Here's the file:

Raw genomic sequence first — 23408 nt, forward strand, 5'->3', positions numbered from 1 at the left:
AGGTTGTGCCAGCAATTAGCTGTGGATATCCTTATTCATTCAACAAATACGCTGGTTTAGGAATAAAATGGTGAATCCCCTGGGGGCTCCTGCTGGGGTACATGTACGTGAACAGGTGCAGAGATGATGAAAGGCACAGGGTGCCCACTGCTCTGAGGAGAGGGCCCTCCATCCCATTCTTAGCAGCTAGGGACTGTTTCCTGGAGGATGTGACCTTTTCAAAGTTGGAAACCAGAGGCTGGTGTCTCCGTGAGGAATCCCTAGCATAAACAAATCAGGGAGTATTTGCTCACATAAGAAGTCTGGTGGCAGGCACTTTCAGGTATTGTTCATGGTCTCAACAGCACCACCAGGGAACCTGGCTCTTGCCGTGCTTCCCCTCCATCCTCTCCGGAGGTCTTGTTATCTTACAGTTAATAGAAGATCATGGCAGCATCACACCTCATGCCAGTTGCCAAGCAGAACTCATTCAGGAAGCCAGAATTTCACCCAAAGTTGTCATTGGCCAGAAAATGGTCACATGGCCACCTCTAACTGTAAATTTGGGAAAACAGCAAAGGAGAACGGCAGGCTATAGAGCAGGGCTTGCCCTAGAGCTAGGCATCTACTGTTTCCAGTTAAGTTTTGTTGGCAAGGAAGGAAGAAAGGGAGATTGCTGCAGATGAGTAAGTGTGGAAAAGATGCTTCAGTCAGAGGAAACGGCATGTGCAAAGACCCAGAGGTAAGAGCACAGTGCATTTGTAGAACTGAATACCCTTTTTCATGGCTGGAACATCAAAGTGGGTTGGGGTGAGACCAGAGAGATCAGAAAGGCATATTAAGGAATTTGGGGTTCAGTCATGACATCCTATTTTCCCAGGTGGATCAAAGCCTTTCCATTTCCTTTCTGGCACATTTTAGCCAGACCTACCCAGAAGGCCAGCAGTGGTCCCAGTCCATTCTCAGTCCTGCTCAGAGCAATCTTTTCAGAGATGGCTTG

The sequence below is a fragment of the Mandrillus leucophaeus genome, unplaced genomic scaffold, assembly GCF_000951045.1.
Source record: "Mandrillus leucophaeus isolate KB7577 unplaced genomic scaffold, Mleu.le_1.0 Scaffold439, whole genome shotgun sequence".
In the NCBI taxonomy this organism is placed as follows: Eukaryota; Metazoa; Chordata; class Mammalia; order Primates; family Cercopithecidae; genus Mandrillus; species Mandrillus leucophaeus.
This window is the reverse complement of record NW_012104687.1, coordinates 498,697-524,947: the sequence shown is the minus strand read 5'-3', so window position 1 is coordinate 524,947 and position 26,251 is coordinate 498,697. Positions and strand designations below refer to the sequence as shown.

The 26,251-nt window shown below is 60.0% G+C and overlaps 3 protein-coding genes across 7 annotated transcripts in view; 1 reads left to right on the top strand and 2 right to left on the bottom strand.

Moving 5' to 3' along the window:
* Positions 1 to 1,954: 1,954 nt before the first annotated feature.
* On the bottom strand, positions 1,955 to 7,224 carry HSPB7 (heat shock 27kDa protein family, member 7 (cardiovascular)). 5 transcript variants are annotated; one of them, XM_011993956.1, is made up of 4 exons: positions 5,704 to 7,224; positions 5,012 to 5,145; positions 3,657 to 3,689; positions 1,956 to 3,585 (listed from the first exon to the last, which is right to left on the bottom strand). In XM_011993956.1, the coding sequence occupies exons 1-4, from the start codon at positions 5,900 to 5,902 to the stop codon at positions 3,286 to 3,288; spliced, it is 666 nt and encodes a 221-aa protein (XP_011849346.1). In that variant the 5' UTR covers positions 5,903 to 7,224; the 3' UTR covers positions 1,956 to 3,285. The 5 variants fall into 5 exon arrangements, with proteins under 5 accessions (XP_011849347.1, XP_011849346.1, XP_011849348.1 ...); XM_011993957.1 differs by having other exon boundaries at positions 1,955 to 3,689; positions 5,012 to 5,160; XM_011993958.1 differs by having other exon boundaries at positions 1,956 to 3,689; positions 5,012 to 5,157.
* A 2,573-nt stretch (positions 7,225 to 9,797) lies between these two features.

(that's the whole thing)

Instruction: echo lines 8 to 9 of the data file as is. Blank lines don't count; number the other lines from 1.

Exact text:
Moving 5' to 3' along the window:
* Positions 1 to 1,954: 1,954 nt before the first annotated feature.